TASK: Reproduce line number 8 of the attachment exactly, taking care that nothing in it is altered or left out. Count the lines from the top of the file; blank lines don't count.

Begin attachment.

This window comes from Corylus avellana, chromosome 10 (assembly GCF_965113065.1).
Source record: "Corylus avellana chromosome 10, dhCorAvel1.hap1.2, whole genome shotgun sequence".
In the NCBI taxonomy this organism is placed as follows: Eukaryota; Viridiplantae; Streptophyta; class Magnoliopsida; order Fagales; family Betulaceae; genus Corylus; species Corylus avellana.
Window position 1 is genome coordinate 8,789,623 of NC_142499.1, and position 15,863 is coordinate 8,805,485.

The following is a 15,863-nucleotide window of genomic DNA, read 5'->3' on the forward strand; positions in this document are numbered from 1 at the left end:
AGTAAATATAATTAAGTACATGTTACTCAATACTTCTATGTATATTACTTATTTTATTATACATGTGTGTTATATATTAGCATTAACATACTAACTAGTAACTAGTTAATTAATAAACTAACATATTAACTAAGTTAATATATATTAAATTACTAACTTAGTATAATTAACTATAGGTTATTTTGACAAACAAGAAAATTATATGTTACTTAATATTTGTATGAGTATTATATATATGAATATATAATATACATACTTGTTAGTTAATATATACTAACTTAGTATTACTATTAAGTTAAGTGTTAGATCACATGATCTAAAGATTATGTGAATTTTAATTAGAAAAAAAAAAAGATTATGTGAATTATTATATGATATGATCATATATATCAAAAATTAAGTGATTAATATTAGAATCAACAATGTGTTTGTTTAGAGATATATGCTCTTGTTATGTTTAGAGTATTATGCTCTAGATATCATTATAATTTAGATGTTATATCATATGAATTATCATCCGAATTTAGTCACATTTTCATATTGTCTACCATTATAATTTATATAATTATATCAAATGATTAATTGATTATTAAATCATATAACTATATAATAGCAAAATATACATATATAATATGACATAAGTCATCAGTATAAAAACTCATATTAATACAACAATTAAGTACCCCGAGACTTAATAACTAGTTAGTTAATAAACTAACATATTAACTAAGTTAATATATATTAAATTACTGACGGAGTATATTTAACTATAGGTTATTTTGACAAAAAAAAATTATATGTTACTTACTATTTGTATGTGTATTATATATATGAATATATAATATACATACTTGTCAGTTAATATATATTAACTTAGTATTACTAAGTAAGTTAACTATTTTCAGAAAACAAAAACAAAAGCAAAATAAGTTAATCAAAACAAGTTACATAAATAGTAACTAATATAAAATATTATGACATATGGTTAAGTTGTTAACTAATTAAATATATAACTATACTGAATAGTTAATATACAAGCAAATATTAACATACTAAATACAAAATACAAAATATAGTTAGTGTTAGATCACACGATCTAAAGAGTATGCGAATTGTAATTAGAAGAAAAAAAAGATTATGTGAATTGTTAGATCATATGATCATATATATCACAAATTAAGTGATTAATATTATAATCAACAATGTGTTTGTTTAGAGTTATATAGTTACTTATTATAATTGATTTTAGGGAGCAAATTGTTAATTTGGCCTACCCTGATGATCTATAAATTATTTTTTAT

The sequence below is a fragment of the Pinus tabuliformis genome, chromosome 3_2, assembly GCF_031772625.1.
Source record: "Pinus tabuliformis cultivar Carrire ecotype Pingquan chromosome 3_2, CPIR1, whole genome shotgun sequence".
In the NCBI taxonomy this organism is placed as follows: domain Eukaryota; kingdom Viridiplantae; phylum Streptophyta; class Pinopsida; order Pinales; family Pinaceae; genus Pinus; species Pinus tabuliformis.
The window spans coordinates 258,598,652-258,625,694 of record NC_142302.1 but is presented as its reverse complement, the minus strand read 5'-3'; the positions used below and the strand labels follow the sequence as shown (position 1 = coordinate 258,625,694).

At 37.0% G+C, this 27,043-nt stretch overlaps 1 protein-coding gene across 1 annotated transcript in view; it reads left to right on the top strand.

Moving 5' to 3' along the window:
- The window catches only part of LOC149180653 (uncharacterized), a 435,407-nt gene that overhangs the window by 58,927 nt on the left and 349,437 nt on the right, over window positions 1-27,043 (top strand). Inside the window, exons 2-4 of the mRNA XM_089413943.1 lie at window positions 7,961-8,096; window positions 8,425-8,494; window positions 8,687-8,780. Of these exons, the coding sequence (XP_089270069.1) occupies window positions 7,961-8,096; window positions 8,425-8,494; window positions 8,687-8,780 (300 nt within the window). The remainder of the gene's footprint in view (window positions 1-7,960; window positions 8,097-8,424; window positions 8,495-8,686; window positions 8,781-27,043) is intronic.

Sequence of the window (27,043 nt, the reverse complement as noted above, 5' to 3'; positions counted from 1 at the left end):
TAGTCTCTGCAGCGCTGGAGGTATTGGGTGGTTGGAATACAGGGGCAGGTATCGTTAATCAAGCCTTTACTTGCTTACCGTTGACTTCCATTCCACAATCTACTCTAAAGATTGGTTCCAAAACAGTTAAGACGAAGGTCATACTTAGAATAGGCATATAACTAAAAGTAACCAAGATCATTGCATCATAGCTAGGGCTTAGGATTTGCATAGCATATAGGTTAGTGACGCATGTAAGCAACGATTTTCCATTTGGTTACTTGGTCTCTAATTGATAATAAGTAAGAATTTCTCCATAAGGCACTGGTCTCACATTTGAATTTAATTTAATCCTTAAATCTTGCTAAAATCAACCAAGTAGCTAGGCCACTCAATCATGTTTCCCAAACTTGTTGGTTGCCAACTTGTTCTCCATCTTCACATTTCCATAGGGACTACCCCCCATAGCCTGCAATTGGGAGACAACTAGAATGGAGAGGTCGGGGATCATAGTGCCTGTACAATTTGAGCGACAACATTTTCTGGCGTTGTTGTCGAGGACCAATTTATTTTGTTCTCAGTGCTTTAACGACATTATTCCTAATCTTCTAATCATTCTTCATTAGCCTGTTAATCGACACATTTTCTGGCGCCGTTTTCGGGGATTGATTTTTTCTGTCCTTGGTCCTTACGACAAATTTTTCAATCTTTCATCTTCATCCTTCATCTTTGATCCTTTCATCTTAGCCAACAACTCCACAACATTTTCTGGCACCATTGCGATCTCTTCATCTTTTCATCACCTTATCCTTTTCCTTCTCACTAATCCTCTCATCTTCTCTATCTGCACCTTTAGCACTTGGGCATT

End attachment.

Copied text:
Source record: "Pinus tabuliformis cultivar Carrire ecotype Pingquan chromosome 3_2, CPIR1, whole genome shotgun sequence".